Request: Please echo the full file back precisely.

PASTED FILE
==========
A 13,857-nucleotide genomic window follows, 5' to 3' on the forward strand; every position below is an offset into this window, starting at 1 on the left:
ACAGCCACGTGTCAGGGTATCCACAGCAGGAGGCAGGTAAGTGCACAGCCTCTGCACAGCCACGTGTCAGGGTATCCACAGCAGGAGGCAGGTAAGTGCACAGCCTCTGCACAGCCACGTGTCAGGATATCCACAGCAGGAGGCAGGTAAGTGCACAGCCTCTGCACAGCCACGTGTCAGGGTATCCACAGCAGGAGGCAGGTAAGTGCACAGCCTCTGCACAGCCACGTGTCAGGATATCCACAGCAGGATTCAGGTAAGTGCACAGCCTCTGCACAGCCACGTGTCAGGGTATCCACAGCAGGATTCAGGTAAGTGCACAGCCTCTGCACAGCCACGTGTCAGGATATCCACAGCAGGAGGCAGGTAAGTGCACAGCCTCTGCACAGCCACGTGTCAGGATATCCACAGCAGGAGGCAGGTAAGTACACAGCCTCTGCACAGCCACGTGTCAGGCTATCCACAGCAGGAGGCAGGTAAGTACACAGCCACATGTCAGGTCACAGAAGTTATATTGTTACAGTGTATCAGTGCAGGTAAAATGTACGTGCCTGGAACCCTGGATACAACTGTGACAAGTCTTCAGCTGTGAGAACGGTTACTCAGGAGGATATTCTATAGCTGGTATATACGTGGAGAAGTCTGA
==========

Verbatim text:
A 13,857-nucleotide genomic window follows, 5' to 3' on the forward strand; every position below is an offset into this window, starting at 1 on the left:
ACAGCCACGTGTCAGGGTATCCACAGCAGGAGGCAGGTAAGTGCACAGCCTCTGCACAGCCACGTGTCAGGGTATCCACAGCAGGAGGCAGGTAAGTGCACAGCCTCTGCACAGCCACGTGTCAGGATATCCACAGCAGGAGGCAGGTAAGTGCACAGCCTCTGCACAGCCACGTGTCAGGGTATCCACAGCAGGAGGCAGGTAAGTGCACAGCCTCTGCACAGCCACGTGTCAGGATATCCACAGCAGGATTCAGGTAAGTGCACAGCCTCTGCACAGCCACGTGTCAGGGTATCCACAGCAGGATTCAGGTAAGTGCACAGCCTCTGCACAGCCACGTGTCAGGATATCCACAGCAGGAGGCAGGTAAGTGCACAGCCTCTGCACAGCCACGTGTCAGGATATCCACAGCAGGAGGCAGGTAAGTACACAGCCTCTGCACAGCCACGTGTCAGGCTATCCACAGCAGGAGGCAGGTAAGTACACAGCCACATGTCAGGTCACAGAAGTTATATTGTTACAGTGTATCAGTGCAGGTAAAATGTACGTGCCTGGAACCCTGGATACAACTGTGACAAGTCTTCAGCTGTGAGAACGGTTACTCAGGAGGATATTCTATAGCTGGTATATACGTGGAGAAGTCTGA